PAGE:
Things could heat up in the stock market this summer when rates may go higher, according to DoubleLine Capital CEO Jeffrey Gundlach.
“I think it’s more likely that equities drop when yields are rising,” Gundlach said, during a webinar on Tuesday.
The fixed-income portfolio manager see yields on the 10-year Treasury going up this summer, and a significant move would go hand in hand with a correction in equities.
On Wednesday, the Federal Reserve said rates would not go up due to concerns about economic growth. The yield of the 10-year note moved up to 2.30%.
With his anticipation of higher yields this year in general, “I would prefer not to take a lot of interest rate risk now,” Gundlach said. In other words, it’s not the time to be “a big fan of long-duration” securities, which he explained he was not.
“I think it’s wrong to characterize the environment [today] as a ‘flight to safety,’” he explained, pointing out that volatility has been low and the rally in Treasury bonds weak.
Gundlach described the movement in stocks today as “sideways.”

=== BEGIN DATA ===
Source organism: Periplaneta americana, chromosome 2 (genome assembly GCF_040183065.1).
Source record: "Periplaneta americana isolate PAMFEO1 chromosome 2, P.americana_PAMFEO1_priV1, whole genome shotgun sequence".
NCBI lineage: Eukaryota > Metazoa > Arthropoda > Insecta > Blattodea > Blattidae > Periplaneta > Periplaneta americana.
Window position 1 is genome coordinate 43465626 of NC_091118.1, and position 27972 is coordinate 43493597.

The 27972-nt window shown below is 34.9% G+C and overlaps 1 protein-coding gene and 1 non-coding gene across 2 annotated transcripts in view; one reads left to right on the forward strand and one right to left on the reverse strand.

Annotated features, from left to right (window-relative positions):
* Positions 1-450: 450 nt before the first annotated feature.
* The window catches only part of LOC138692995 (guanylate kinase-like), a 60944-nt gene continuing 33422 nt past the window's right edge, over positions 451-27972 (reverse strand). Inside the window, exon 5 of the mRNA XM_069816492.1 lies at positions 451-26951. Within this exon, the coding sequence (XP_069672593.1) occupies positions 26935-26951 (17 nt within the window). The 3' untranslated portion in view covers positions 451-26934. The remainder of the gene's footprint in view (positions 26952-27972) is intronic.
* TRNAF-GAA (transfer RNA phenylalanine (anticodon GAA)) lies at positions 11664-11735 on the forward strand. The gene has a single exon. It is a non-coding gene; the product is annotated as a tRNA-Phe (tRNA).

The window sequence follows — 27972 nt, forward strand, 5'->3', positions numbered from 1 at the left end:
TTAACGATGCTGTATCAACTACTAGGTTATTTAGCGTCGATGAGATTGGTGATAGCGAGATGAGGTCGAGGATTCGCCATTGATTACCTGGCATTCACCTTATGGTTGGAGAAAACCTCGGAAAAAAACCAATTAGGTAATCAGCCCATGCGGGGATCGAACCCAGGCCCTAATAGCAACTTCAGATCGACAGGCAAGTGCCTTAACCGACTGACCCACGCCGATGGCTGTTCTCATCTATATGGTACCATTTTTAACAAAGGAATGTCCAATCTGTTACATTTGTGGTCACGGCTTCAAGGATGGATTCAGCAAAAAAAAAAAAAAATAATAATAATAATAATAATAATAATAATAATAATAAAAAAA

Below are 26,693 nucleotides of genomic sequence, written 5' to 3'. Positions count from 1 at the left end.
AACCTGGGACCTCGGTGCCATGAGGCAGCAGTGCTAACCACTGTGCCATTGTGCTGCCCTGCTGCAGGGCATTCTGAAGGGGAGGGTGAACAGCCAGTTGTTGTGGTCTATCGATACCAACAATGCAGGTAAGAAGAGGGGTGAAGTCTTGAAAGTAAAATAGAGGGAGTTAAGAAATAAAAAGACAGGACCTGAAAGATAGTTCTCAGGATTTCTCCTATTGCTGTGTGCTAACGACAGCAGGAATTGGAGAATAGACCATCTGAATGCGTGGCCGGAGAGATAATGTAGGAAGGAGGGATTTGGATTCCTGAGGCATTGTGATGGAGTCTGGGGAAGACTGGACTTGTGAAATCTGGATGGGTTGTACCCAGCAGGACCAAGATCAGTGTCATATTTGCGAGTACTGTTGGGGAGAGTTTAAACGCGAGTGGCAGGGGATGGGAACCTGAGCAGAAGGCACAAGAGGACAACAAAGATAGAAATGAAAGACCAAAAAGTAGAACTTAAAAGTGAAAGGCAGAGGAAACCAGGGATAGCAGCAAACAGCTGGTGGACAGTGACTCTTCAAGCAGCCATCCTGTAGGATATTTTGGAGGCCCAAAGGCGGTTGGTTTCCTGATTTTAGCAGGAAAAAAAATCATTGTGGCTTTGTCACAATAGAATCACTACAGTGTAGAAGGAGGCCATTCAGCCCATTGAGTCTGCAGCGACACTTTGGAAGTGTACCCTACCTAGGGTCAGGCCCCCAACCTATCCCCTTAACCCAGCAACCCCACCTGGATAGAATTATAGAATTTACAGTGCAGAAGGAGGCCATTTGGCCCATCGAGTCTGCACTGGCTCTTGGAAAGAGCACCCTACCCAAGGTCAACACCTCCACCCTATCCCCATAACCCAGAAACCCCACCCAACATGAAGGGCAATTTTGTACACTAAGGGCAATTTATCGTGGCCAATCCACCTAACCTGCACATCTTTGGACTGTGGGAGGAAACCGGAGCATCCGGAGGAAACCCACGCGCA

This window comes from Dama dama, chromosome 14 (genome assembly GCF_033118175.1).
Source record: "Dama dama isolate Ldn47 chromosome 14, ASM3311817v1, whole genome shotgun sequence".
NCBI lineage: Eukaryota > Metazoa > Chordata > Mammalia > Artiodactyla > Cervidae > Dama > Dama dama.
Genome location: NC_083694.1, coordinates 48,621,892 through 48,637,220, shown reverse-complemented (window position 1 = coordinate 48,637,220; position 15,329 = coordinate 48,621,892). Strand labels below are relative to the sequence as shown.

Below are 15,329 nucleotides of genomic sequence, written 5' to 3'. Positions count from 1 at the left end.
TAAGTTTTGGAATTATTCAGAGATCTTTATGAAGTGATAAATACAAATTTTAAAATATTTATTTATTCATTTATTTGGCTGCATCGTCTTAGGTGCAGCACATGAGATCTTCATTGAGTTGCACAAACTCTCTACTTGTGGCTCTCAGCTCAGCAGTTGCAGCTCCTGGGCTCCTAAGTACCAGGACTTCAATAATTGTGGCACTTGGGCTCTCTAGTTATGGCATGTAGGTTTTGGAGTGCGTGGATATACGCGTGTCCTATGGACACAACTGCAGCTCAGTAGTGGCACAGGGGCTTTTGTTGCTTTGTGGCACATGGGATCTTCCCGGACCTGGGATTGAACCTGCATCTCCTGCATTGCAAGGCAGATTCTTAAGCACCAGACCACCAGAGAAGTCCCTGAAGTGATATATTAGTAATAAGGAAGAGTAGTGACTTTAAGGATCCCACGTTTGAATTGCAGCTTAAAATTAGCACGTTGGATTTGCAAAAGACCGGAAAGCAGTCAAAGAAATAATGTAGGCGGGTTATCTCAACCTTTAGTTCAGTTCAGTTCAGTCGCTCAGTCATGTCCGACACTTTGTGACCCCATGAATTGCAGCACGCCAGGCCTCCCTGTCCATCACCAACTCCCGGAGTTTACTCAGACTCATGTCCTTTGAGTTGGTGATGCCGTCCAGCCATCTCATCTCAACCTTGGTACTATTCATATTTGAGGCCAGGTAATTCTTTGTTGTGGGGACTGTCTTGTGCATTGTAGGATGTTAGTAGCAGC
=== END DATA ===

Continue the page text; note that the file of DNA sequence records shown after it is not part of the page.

He also reviewed some of the economic data that is showing a softening in demand, such as weaker auto sales and retail consumption.
With GDP growth at 0.7% in the first three months of 2017, “We had another lousy first quarter,” the DoubleLine executive said.
While the first estimate for Q2’17 is “a staggering 4.3% in real [terms], and it could be 6% nominal,” he explained. “But this often gets downgraded, such as it being in the high-twos and then [ending up at] 0.7 in the first quarter.”
“You have to wonder” where things in Washington are going, Gundlach said. “The rollout of legislation seems to be getting slower and slower and the pushback bigger.”
President Donald Trump’s recent remark on Twitter, “Our country needs a good ‘shutdown’ in September to fix mess!” led the DoubleLine executive to quip: “It doesn’t sound like Congress and the White House are cooperating.”
As for Trump’s proposed tax cuts, they are “going be harder than first thought [to pass], and they are not coming as early as the market hoped,” he said.
With the president speaking out against a strong dollar and other factors, Gundlach sees the U.S. dollar in a weakening stage.
As for gold, there could be “another leg up” in prices. “It is not a time to give up on gold,” he said.
Discussing oil prices, Gundlach described the reason he is bearish: technology that lowers the costs of extraction for energy and other commodities. “Commodities broadly should underperform [the Consumer Price Index],” he said.
— Check out Gundlach: Fed to Raise Rates ‘Until Something Breaks’ on ThinkAdvisor.